Five-year-old Jameson Miniex twisted his fingers into his curly hair, watching with rapt attention as a teacher in a blush-colored hijab read a book for the first day of school.
Around him, other Los Angeles Unified School District kindergartners scribbled their assignments and stretched their hands in the air, each working behind a clear plastic partition that is now as much a part of school’s visual lexicon as milk pints and chalkboards.
But these L.A. students aren’t back in school. Instead, they’ve joined thousands of youngsters who log into class from day camps and tutoring programs such as this one — many alongside their pre-COVID classmates, and some in the very classrooms that were shuttered by the pandemic.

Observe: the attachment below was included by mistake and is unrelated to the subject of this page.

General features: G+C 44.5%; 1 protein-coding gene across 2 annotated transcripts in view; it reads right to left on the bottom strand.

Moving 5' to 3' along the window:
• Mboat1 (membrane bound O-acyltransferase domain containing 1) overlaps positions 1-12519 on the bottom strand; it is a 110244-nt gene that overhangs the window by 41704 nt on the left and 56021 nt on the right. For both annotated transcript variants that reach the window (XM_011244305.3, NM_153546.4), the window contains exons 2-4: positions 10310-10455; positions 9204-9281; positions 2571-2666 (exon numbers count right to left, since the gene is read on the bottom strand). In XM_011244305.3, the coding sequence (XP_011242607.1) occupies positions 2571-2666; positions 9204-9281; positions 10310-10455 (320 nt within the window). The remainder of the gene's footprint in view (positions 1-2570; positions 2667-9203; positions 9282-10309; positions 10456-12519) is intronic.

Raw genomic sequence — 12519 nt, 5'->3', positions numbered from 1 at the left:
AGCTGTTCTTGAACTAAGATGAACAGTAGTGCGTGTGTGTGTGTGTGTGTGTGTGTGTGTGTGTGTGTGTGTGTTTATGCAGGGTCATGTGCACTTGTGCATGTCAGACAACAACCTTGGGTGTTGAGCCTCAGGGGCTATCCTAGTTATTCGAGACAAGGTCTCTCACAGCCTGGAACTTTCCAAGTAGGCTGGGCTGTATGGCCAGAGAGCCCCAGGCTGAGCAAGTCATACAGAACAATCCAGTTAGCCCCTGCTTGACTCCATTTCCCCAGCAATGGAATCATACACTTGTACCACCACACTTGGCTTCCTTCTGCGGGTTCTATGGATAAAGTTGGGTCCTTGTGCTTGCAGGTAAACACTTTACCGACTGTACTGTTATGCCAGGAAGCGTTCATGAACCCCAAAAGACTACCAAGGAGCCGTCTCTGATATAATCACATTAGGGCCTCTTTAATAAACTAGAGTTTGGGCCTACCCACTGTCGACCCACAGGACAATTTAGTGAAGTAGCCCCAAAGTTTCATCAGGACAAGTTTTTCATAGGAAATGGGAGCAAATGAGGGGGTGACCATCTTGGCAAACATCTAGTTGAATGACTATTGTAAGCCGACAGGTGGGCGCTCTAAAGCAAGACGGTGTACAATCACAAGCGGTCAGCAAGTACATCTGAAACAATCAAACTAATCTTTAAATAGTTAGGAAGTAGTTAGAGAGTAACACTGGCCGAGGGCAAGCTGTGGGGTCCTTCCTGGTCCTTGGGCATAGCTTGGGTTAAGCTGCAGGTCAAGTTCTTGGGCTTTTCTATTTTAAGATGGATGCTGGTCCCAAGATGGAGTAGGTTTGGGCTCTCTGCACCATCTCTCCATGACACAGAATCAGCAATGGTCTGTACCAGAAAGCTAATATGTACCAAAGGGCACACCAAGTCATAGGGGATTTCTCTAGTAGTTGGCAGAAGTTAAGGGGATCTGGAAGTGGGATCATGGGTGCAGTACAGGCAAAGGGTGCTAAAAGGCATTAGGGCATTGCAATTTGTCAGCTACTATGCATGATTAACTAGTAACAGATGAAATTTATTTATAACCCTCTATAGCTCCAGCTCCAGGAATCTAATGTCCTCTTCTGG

“We were one of the first in the state to provide camps to the children of first responders,” said Sir Robinson, co-director of camps for STAR Education, the academic nonprofit that runs Jameson’s program and others like it around the state. “Now we’re acquiring new buildings and making sure they can hold the highest number of children as safely as possible.”
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